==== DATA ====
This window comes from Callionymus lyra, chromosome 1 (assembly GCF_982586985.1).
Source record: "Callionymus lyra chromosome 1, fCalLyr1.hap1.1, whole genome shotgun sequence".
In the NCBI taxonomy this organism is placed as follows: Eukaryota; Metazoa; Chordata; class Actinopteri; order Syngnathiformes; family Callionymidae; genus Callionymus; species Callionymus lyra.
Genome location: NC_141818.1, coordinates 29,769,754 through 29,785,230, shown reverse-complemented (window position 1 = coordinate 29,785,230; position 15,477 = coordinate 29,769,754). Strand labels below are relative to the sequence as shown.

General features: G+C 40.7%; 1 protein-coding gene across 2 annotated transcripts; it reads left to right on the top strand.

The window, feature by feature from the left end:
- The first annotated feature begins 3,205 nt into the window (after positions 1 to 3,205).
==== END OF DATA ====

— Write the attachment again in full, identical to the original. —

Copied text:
This window comes from Callionymus lyra, chromosome 1 (assembly GCF_982586985.1).
Source record: "Callionymus lyra chromosome 1, fCalLyr1.hap1.1, whole genome shotgun sequence".
In the NCBI taxonomy this organism is placed as follows: Eukaryota; Metazoa; Chordata; class Actinopteri; order Syngnathiformes; family Callionymidae; genus Callionymus; species Callionymus lyra.
Genome location: NC_141818.1, coordinates 29,769,754 through 29,785,230, shown reverse-complemented (window position 1 = coordinate 29,785,230; position 15,477 = coordinate 29,769,754). Strand labels below are relative to the sequence as shown.

General features: G+C 40.7%; 1 protein-coding gene across 2 annotated transcripts; it reads left to right on the top strand.

The window, feature by feature from the left end:
- The first annotated feature begins 3,205 nt into the window (after positions 1 to 3,205).